• Possible Fix: Antergos & UEFI Boot Installation Failure


    Hi everyone.

    This issue plagued me for the entirety of a week and having solved it on my own (because nothing else worked), I am finally at ease while still being puzzled.

    So the fix is this: INSTALL USING THE NORMAL NON-UEFI BOOT

    MY STORY – TL;DR

    Now, let me explain:

    I currently have Windows 10 installed on a MBR/BiOS Partition Table because Windows 10 will just not allow me to use a GPT/GUID Partition Table (I’ve tried instructions from… everywhere. Mainly the Arch Wiki). :/

    I even went as far as installing just Antergos (UEFI Boot Install) expecting that things would work and I can just come back to a dual boot system after a few months. You guessed it! After I finished installing, Antergos would not boot giving me an error about there being no grub installation to boot from. I then went and did a fresh install of grub (using the same LiveUSB that performed the installtion) to the “supposed boot partition” and rebooted thinking “Oh please! Easy fix.”. Same damn error… -_-

    This brought me to the the forums (Arch, Antergos & Manjaro) & Arch Wiki and I tried “every trick in the bookrelevant to my machine. Nothing worked and after the 3rd day, I just said “Screw it! LinuxMint is where I’m going for now.”. Rinse… and repeat. - UEFI Boot on Live USB / DVD (I tried wasted 2 DVDs) just does not work.

    So finally, I installed Windows 10 and left 125 GBs of unallocated space for an Arch-based Distro to be installed when a fix comes out. After doing all my Windows updates, I decided to try again, this time I decided that I would, on a whim, try the non-UEFI / normal boot from Live USB option (using LinuxMint at the time). Voilà! Here I am typing this up (from my Manjaro KDE installation) to post on all the forums I am apart of.

    NB: I’m noticing fixes are finally popping up on both Antergos & Manjaro threads for this issue. FINALLY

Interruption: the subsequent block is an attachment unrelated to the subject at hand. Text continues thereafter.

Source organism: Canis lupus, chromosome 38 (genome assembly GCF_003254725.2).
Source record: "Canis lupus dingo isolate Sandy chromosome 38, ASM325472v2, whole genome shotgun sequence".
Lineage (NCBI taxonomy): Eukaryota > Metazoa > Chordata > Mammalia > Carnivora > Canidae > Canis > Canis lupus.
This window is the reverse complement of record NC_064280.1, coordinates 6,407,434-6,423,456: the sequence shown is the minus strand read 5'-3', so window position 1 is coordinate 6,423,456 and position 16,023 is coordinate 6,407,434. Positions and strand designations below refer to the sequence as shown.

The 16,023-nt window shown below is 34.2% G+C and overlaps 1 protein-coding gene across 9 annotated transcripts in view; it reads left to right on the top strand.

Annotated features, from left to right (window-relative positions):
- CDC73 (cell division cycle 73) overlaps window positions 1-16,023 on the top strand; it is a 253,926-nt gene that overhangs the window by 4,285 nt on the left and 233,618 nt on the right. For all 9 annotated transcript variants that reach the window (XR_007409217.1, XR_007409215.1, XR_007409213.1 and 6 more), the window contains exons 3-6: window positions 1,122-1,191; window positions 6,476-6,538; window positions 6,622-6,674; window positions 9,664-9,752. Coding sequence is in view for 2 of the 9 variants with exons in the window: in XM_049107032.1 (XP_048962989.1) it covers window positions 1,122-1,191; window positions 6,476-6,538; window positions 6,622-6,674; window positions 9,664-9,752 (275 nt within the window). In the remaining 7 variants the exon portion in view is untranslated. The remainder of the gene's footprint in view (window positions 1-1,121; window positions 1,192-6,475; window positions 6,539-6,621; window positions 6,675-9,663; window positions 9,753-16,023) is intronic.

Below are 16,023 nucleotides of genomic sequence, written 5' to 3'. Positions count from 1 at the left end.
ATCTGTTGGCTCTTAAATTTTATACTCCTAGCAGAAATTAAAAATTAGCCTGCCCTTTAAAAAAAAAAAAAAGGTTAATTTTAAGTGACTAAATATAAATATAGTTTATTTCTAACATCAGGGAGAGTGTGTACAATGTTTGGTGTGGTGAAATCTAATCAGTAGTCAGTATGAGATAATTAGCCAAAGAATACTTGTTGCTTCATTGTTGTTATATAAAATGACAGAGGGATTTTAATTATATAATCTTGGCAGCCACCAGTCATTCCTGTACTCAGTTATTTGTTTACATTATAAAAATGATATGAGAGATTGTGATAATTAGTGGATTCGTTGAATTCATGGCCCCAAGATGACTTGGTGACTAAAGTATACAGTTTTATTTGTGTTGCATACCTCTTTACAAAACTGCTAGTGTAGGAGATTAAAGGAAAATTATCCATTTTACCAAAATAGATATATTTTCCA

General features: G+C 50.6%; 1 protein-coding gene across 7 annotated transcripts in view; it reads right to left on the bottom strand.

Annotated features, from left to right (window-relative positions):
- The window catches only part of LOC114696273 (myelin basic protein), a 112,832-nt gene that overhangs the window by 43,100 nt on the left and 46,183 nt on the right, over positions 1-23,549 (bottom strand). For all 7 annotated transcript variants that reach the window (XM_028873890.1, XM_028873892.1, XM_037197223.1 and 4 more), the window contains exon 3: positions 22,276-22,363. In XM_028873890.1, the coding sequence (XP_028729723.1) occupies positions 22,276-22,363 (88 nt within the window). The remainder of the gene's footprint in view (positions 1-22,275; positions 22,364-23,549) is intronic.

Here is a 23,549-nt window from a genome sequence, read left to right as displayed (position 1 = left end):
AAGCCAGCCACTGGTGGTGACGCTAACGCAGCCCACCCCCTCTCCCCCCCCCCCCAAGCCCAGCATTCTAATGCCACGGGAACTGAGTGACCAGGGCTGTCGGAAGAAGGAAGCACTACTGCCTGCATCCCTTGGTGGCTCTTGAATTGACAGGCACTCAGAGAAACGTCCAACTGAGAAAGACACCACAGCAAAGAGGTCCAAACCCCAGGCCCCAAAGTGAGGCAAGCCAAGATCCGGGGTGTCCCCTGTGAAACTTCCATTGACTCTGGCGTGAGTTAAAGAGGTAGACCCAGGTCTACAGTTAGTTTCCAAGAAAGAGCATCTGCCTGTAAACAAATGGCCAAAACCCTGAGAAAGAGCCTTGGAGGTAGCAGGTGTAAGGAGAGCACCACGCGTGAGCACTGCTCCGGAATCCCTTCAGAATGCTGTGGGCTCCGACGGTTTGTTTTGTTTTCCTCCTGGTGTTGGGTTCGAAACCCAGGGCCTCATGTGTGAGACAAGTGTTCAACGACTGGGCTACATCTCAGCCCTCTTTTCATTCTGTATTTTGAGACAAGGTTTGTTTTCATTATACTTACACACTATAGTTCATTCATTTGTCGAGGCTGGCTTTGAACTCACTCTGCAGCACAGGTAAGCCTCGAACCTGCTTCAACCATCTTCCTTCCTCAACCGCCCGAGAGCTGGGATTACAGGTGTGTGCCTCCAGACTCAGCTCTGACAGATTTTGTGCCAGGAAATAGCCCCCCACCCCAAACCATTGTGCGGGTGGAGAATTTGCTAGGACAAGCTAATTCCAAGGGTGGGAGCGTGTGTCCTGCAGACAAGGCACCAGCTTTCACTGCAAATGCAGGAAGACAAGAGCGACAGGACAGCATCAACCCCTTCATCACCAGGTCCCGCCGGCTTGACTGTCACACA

Add. NB: I do not think this is a MBR / GPT issue but that of a kernel issue. The reason I believe it is kernel-based is that during all this, I was able to install OpenSUSE 12.3 using the UEFI Boot mode from an old DVD I have had since that version of OpenSUSE was released (2013).

    Add.++ NB: I tried the following Distros with UEFI Boot and failed: Antergos, Manjaro, LinuxMint & Apricity. The only Distro that worked OOTB was KaOSx.

    PS: I don’t mind being corrected or even scrutinised for this post. This was “my fix” and I hope it works for everyone who have yet to find something that works.

  • It usually is advised to use the non-UEFI option wherever possible.
    However, I have tried both options and been able to get a working installation through both the UEFI & non-UEFI boot options.
    The kernels & drivers are quite dependent on the machine you are working with and the type of hardware that is built in.

    And yes, it rarely is a straight forward process, and does require some (lots at times… lol) amount of tweaking to get things working absolutely fine. It is worth the effort though at the end of the
    day.

    Glad you got things working.
    Would advise you to do a CloneZIlla of your fully working installation, so you have some kind of backup to jump back to when SHTF, which is very likely on a rolling distro :)